Bullying Prevention and Response: A Guide for Schools (the guide) states that “bullying is one particular form of aggressive behaviour. It can be covert or overt in nature. Most widely accepted definitions of bullying behaviour are based around the following four characteristics: bullying is deliberate; involves a power imbalance; has an element of repetition; and is harmful.”1
Bullying is increasingly seen as a socio-ecological issue – related to interactions between students, and between students and their environment – rather than an issue where individuals are to blame. This means that multiple factors influence the likelihood of bullying, and the most effective way to reduce it is to create a respectful and inclusive school environment.2
The guide highlights the need for a whole-school approach to addressing bullying. It notes that rates of student-reported bullying decrease when schools create a “safe, positive, physical and emotional environment”.3 If staff, students, parents and whānau work together to proactively create and maintain a respectful and inclusive school environment, bullying incidents and the need to respond to these should drop.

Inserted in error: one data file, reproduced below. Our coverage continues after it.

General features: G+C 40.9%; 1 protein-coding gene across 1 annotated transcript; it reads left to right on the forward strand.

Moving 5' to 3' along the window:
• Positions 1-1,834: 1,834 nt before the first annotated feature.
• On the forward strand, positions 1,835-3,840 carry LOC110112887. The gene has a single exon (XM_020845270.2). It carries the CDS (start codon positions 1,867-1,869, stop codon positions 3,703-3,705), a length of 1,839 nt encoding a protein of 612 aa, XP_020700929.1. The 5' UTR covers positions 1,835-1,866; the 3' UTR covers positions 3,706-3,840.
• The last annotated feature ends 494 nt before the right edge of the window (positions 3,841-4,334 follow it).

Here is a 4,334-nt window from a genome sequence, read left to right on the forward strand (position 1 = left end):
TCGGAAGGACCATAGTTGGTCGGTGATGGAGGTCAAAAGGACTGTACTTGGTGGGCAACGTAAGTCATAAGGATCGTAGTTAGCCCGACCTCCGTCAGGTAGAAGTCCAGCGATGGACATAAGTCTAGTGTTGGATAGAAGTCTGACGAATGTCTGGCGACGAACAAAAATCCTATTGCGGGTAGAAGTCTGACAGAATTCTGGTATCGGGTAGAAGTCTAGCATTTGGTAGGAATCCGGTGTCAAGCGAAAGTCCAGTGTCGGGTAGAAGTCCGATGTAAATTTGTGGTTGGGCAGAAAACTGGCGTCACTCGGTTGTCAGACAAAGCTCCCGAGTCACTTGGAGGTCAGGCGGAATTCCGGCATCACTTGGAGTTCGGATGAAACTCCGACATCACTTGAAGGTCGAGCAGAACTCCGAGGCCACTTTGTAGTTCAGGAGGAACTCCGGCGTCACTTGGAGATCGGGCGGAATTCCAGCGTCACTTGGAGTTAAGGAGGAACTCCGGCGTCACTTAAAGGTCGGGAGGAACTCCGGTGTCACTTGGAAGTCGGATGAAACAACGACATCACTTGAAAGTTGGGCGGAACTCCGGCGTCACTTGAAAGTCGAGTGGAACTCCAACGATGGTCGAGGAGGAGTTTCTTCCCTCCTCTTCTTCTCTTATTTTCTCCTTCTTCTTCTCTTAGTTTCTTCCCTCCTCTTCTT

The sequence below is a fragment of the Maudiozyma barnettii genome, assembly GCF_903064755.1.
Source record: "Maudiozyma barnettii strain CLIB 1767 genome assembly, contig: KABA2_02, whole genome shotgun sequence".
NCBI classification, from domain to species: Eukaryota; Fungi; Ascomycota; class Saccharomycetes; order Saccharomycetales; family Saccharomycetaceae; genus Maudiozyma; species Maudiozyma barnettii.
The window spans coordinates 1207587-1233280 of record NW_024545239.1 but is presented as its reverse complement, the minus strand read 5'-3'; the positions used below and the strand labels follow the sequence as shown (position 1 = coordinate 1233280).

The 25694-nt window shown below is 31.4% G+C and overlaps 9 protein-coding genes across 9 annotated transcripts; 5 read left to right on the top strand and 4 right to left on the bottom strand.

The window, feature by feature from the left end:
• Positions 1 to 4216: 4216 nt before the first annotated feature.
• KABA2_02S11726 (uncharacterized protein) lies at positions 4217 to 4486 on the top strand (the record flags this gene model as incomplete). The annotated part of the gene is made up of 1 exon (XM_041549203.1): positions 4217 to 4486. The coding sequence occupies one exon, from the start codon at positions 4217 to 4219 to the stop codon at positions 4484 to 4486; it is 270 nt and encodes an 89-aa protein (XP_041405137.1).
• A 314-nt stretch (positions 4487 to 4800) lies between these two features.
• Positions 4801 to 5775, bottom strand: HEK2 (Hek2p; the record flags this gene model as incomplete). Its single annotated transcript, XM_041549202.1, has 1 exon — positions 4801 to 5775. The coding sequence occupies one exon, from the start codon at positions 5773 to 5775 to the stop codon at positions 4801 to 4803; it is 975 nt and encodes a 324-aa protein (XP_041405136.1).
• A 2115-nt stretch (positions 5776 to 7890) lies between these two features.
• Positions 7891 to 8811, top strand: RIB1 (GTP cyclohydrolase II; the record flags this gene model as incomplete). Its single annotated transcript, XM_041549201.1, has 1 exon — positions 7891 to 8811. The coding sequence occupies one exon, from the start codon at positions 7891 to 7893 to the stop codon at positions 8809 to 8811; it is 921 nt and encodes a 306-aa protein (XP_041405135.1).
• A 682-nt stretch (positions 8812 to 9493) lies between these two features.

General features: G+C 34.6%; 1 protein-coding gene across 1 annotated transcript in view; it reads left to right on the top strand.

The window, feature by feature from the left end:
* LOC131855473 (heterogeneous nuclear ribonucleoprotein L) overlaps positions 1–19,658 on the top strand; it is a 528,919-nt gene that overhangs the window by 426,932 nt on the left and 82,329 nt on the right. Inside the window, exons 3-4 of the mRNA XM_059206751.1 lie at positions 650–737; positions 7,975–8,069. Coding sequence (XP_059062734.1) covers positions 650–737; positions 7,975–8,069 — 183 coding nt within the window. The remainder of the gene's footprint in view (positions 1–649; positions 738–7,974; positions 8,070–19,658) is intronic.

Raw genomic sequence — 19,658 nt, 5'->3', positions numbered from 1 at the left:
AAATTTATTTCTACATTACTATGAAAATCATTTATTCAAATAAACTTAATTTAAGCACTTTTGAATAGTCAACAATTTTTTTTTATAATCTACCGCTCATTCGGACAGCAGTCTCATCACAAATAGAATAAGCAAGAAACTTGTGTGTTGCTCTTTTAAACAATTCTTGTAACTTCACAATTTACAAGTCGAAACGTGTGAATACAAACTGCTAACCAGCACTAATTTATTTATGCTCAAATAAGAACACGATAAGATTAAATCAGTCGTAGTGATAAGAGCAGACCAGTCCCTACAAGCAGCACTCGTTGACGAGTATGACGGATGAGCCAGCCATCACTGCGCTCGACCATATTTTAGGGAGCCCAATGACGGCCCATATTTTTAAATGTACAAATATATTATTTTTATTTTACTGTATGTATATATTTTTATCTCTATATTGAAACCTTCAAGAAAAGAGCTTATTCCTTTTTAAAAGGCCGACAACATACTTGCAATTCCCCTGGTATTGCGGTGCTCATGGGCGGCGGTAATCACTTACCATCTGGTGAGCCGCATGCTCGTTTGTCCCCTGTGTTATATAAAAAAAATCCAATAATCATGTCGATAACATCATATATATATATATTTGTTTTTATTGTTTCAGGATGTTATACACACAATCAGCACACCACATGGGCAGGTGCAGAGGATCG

Students who attend schools with frequent bullying experience lower rates of achievement than students at similar schools with less bullying.4 In some cases victims of bullying have been stood down from schools, reducing their ability to learn.5 Students who experience frequent bullying are more likely to experience symptoms of depression, avoid going to school or attempt suicide.6
New Zealand students experience high rates of bullying compared with many other countries. Two thirds of students in Year 5 and nearly half of Year 9 students reported being bullied weekly or monthly.7
In a 2007 report on safety in schools,8 ERO found that schools tended to have limited information about whether their practices, processes and behaviours were helping them to effectively reduce and respond to bullying incidents.
The Secondary Principals’ Association of New Zealand (SPANZ) held a symposium in March 2013 that highlighted the need for additional guidance to help schools manage and prevent bullying.
This led the Secretary for Education to bring together representatives from a range of organisations to form the Bullying Prevention Advisory Group (BPAG). The group, chaired by the Secretary for Education, included representatives from: